Chatham Wrestles With Policies For Public Beaches

By: Alan Pollock

Topics: Beaches , COVID-19

Barnstable County developed this poster for Cape towns to post at beaches.

 

CHATHAM — When it comes to safely managing the town’s bathing beaches this summer, officials are weighing more than just the public health implications of COVID-19. They have to consider a key source of town revenue and a major driver for the town’s economy.

“The number one thing that everybody wants when they come here is the beaches,” said parks and recreation commissioner Kimberly Robbins, who also operates a summer rental business. If the town decides to close access to visitors, “we might as well just cancel the summer,” she said.

Robbins spoke in a joint meeting of the commission, the health board and selectmen last week.

While town beaches have remained open during the pandemic, lifeguard service, paid parking and other services are slated to begin at the beaches on June 26. In response to guidelines issued by the state, Barnstable County has printed a new sign Cape towns can use to explain the rules for social distancing and use of masks. Under those guidelines, beachgoers must maintain six feet of social distancing and 12 feet of distance between groupings of beach towels or beach chairs. Games like beach volleyball are banned, as are gatherings of more than 10 people. People are required to wear masks when walking to and from their beach sites, but can take them off while sunbathing or swimming.

“Do we allow nonresidents to use our beaches?” Parks and Recreation Commissioner Ira Seldin said. Saying the town should put the safety of its residents first, Seldin said he opposes selling one-day beach passes used by short-term visitors, acknowledging that doing so would have “a profound effect on the business community.”

Robbins said while weekly rental reservations are down this summer, people are still renting vacation homes for longer periods of time, and if daily passes aren’t sold, it will hurt visitors who come to stay in hotels and inns rather than longer-term rentals.

“That would kill the economy,” she said.

Parks and Recreation Director Dan Tobin said the only town he’s aware of that opted against issuing daily beach passes this summer is Wellfleet.

Seldin made a motion to limit access to the beaches to residents and nonresidents who are staying in town for a month or longer, but his motion failed to receive a second.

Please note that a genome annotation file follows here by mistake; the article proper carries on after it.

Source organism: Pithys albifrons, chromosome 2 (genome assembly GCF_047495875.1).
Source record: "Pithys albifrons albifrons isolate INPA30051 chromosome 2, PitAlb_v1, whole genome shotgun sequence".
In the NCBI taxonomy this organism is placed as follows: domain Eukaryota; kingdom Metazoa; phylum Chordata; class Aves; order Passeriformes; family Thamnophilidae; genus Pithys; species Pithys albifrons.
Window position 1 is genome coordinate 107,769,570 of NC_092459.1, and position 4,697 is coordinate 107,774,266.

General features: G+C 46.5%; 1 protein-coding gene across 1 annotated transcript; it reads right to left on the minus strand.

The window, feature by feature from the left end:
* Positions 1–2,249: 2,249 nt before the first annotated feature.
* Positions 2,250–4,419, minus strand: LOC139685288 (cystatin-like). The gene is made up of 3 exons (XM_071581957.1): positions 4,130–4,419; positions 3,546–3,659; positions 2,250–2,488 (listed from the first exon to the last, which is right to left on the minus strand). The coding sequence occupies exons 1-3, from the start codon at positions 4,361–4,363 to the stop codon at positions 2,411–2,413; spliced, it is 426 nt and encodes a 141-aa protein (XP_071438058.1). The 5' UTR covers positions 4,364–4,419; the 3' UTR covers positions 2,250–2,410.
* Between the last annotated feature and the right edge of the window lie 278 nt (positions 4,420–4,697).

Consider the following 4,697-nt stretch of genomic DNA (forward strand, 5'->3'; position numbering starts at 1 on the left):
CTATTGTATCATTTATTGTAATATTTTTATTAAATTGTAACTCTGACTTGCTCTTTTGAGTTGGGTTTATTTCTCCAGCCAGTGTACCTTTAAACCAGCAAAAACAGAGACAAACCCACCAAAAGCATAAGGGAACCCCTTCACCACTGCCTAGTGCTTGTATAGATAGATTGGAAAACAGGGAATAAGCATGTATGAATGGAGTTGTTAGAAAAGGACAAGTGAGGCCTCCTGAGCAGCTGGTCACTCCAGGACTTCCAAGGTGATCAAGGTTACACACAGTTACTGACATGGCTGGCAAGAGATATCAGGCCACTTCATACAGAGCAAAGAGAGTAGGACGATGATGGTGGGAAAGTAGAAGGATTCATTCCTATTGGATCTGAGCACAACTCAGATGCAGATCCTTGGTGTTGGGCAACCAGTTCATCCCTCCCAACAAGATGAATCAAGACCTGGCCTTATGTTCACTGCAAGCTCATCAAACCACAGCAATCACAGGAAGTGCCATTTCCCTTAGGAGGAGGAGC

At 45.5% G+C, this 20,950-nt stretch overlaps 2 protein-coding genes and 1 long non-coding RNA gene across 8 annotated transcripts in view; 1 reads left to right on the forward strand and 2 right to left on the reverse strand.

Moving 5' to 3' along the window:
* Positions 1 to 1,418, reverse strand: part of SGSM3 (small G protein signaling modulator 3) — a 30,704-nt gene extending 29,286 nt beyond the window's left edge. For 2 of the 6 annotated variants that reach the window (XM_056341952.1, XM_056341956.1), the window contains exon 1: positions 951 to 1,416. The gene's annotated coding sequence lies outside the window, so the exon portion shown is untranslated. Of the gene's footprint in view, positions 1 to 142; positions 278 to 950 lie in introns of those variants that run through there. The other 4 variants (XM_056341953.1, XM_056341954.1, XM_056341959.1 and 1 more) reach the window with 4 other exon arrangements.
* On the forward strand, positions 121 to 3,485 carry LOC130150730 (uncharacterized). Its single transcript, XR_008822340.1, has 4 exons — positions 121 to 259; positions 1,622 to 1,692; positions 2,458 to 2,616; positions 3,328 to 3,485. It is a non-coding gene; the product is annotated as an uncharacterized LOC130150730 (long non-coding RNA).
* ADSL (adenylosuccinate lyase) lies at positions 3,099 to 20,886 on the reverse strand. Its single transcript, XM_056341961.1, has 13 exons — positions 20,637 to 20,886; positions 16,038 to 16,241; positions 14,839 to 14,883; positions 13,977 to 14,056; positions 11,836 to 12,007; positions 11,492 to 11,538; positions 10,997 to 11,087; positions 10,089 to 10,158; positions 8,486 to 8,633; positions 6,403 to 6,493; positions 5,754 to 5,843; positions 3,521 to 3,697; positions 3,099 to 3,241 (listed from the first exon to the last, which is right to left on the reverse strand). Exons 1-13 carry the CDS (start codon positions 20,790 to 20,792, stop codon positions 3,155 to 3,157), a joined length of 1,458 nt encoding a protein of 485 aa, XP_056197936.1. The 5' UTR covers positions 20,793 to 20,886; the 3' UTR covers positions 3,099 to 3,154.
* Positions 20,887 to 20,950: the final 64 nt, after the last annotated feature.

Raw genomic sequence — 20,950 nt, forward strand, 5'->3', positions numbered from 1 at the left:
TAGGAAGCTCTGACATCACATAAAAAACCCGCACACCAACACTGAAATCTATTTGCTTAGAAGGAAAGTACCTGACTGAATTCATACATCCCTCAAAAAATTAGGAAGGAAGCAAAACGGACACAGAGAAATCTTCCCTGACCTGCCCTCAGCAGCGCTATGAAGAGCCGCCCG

Selectmen Chairman Shareen Davis said if the town opted against issuing day passes, it would create an economic disparity that favors wealthier visitors who can afford to stay in town longer. A member of the Cape Cod Reopening Task Force, Davis said the town needs to consider what such a restriction might do to beaches in adjacent towns.

“There’s all kinds of ripple effects,” Selectman Cory Metters agreed.

Parks and Recreation Commission Chairman Meredith Fry said the decision is a difficult one, and because of the town ban on meetings of non-regulatory boards, the commission has had little time to weigh its options for managing the beaches.

Selectman Peter Cocolis said that while Harding's Beach might be conducive to social distancing, “I can just see Jackknife Point,” where beach stickers are not required, social distancing will be difficult, and there are no staff members present to monitor the use of masks.

“We, as a town, are going to have to have some type of beach monitoring,” health board Chairman John Beckley said.

In that case, the town will need additional staff to serve in this unique role, Tobin said. “I don’t want to call it ‘social distancing police,’” he said. “That could not be the function of the lifeguards.”

On one day of the Memorial Day weekend, “Schoolhouse Pond was wall-to-wall people,” Tobin said. “And that’s a resident-only parking lot.” If the required social distancing were enforced on the beach there, it would likely accommodate only about four parties of beachgoers, he said. It’s hard to imagine enforcing the rules in a place like Harding's Beach, Tobin said.

“It will take personnel to manage those situations and to make this work effectively there,” he said.

Resident Elaine Gibbs said the debate about allowing day passes at the beaches is a debate between safety and revenue. Many people in town are not wearing masks when they are required to do so, she said, and it makes sense to restrict beach access to residents only this summer. “I don’t think we owe one-day visitors anything,” she said.

Resident Florence Seldin agreed that many people are now flouting social distancing rules, and enforcing them on the beach will require additional staff.

“You cannot rely on the goodwill of the people,” she said.

Selectmen granted permission for the parks and recreation commission to meet, and commissioners were expected to continue discussing beach management when they meet today, June 4.